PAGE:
> 4.  The hardware generates a new MSI.  As the MSI's status bit is still
> set, this new MSI is ignored.
> 6.  dw_handle_msi_irq() unsets the MSI status bit.
> 
> The MSI received at point 4 will never be acted upon.  It occurred after
> the driver had finished checking the hardware status for interrupt
> conditions to act on.  Since the MSI status was masked, it does not
> generated a new IRQ, neither when it was received nor when the MSI is
> unmasked.
> 
> It seems clear there is an unsolvable race here.
> 
> After this patch, the sequence becomes as follows:
> 
> 1.  An MSI is received and the status bit for the MSI is set in the
> DWC PCI-e controller.
> 2.  dw_handle_msi_irq() clears this MSI status bit.
> 3.  dw_handle_msi_irq() calls a driver's registered interrupt handler
> for the MSI received.
> 3.  At some point, the interrupt handler must decide, correctly, that
> there is no more work to do and return.
> 4.  The hardware generates a new MSI.  This sets the MSI status bit and
> triggers another interrupt in the interrupt controller(s) above the DWC
> PCI-e controller.  As the the dwc-pcie handler is not re-entrant, it is
> not run again at this time.
> 6.  dw_handle_msi_irq() finishes.  The MSI status bit remains set.
> 7.  The IRQ is re-raised and dw_handle_msi_irq() runs again.
> 8.  dw_handle_msi_irq() invokes the MSI's registered interrupt handler
> again as the status bit was still set.

Not sure why (5) is not used in your lists, I assume because you want
to highlight the race condition with the jump from 4 to 6 (or maybe
you do not like number 5 :), just curious).

> The observant will notice that point 4 present the opportunity for the
> SoC's interrupt controller to lose the interrupt in the same manner as
> the bug in this driver.  The driver for that interrupt controller will
> be written to properly deal with this.  In some cases the hardware
> supports an EOI concept, where the 2nd IRQ is masked and internally
> queued in the hardware, to be re-raised at EOI in step 7.  In other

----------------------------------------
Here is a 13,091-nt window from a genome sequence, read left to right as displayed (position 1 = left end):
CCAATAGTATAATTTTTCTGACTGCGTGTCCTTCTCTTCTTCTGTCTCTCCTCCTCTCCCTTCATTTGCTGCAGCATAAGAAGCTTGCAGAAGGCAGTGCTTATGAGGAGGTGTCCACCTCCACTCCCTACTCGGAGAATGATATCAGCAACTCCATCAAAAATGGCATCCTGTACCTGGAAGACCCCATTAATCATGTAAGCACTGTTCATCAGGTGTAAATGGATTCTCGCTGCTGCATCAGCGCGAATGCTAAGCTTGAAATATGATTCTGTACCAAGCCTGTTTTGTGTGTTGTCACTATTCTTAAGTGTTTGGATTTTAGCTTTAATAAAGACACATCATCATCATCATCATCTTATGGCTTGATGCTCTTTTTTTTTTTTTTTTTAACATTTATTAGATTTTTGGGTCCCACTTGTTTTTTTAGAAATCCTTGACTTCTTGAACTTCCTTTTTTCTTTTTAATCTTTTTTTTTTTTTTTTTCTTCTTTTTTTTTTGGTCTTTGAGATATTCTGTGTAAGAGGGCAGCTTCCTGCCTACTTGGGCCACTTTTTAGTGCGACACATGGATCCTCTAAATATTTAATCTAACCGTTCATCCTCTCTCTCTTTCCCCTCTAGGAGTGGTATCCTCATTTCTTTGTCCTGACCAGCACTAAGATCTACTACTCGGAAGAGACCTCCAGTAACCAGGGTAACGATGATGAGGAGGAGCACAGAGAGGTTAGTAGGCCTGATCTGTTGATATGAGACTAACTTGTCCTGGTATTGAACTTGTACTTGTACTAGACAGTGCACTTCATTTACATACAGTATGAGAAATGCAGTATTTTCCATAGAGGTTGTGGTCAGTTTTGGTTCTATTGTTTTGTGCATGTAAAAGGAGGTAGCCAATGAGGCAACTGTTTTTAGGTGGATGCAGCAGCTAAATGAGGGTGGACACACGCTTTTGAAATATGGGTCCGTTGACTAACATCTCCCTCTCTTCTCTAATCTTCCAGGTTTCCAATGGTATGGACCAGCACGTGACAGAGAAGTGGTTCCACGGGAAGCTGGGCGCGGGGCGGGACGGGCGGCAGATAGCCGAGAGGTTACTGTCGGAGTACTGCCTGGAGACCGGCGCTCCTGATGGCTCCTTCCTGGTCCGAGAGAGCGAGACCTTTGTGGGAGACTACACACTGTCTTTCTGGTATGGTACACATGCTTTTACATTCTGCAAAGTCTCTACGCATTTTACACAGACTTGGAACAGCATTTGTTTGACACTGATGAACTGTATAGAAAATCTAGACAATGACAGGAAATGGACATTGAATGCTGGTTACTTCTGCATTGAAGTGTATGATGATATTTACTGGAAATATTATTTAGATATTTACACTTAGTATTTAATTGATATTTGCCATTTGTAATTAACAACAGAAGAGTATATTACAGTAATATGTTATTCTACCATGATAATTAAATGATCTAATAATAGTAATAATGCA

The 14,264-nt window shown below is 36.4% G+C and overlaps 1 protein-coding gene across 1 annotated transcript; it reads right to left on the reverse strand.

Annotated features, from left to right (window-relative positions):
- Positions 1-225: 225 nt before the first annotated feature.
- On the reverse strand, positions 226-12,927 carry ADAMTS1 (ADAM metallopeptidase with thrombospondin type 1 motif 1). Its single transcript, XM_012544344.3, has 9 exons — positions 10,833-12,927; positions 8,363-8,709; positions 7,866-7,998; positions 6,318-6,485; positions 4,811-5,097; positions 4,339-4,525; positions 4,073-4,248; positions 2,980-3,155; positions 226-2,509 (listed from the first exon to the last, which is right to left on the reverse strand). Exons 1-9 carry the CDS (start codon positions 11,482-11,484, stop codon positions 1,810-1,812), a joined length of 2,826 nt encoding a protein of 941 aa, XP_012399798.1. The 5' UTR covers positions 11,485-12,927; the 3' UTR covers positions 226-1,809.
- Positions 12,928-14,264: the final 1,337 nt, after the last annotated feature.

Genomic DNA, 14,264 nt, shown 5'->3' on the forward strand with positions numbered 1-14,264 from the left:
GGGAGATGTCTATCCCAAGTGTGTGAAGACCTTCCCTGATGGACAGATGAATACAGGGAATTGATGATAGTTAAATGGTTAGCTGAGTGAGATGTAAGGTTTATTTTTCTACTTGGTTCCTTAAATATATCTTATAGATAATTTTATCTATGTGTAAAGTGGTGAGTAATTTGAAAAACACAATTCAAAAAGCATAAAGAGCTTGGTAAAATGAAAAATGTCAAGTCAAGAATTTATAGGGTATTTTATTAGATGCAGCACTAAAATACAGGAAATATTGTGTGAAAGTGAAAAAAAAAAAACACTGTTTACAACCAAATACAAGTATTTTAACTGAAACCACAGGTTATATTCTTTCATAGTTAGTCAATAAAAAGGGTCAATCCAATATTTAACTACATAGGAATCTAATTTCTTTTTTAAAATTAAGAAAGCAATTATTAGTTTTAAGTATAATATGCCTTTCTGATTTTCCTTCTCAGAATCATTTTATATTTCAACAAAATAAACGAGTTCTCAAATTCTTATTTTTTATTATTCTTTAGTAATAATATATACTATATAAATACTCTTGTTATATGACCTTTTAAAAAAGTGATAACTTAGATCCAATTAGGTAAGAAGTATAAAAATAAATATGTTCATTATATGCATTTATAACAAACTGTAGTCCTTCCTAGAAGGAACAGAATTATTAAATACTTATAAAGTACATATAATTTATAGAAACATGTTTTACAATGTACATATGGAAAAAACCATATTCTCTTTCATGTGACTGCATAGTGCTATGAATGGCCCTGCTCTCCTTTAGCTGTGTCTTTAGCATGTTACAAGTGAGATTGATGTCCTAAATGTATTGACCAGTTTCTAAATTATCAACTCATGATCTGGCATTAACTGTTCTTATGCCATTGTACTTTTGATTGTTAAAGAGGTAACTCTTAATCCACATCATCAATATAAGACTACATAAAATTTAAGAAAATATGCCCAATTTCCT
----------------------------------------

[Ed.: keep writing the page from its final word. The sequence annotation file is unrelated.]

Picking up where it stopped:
> cases the IRQ will be unmasked and re-raised at step 4, but the kernel
> will see the handler is INPROGRESS and not re-invoke it, and instead set
> a PENDING flag, which causes the handler to re-run at step 7.
> 
> [1] https://patchwork.kernel.org/patch/3333681/
> 
> Fixes: 8c934095fa2f ("PCI: dwc: Clear MSI interrupt status after it is handled, not before")

I have two questions:

- Commit 8c934095fa2f has been in the kernel for a year and no
  regression was reported. It was assumed to fix a problem so before
  reverting it I want to make sure we are not breaking anything else.
- Your reasoning seems correct but I would pick Marc's brain on this
  because I want to understand if what this patch does is what IRQ core
  expects it to do, especially in relation to the IRQ chaining you
  are mentioning.

Lorenzo

> Cc: stable@vger.kernel.org
> Cc: Vignesh R <vigneshr@ti.com>
> Cc: Faiz Abbas <faiz_abbas@ti.com>
> Cc: Jingoo Han <jingoohan1@gmail.com>
> Cc: Gustavo Pimentel <gustavo.pimentel@synopsys.com>
> Cc: Joao Pinto <jpinto@synopsys.com>
> Cc: Lorenzo Pieralisi <lorenzo.pieralisi@arm.com>
> Cc: Bjorn Helgaas <bhelgaas@google.com>
> Signed-off-by: Trent Piepho <tpiepho@impinj.com>
> ---
>  drivers/pci/controller/dwc/pcie-designware-host.c | 2 +-
>  1 file changed, 1 insertion(+), 1 deletion(-)
> 
> diff --git a/drivers/pci/controller/dwc/pcie-designware-host.c b/drivers/pci/controller/dwc/pcie-designware-host.c
> index 29a05759a294..9a3960c95ad3 100644
> --- a/drivers/pci/controller/dwc/pcie-designware-host.c
> +++ b/drivers/pci/controller/dwc/pcie-designware-host.c
> @@ -98,10 +98,10 @@ irqreturn_t dw_handle_msi_irq(struct pcie_port *pp)
>  			irq = irq_find_mapping(pp->irq_domain,
>  					       (i * MAX_MSI_IRQS_PER_CTRL) +
>  					       pos);
> -			generic_handle_irq(irq);
>  			dw_pcie_wr_own_conf(pp, PCIE_MSI_INTR0_STATUS +
>  						(i * MSI_REG_CTRL_BLOCK_SIZE),
>  					    4, 1 << pos);
> +			generic_handle_irq(irq);
>  			pos++;
>  		}
>  	}
> -- 
> 2.14.4
>
Marc Zyngier Nov. 6, 2018, 4 p.m. | #4
On 06/11/18 14:53, Lorenzo Pieralisi wrote:
> [CC Marc]
> 
> On Sat, Oct 27, 2018 at 12:00:57AM +0000, Trent Piepho wrote:
>> This reverts commit 8c934095fa2f ("PCI: dwc: Clear MSI interrupt status
>> after it is handled, not before").
>>
>> This is a very real race that we observed quickly after switching from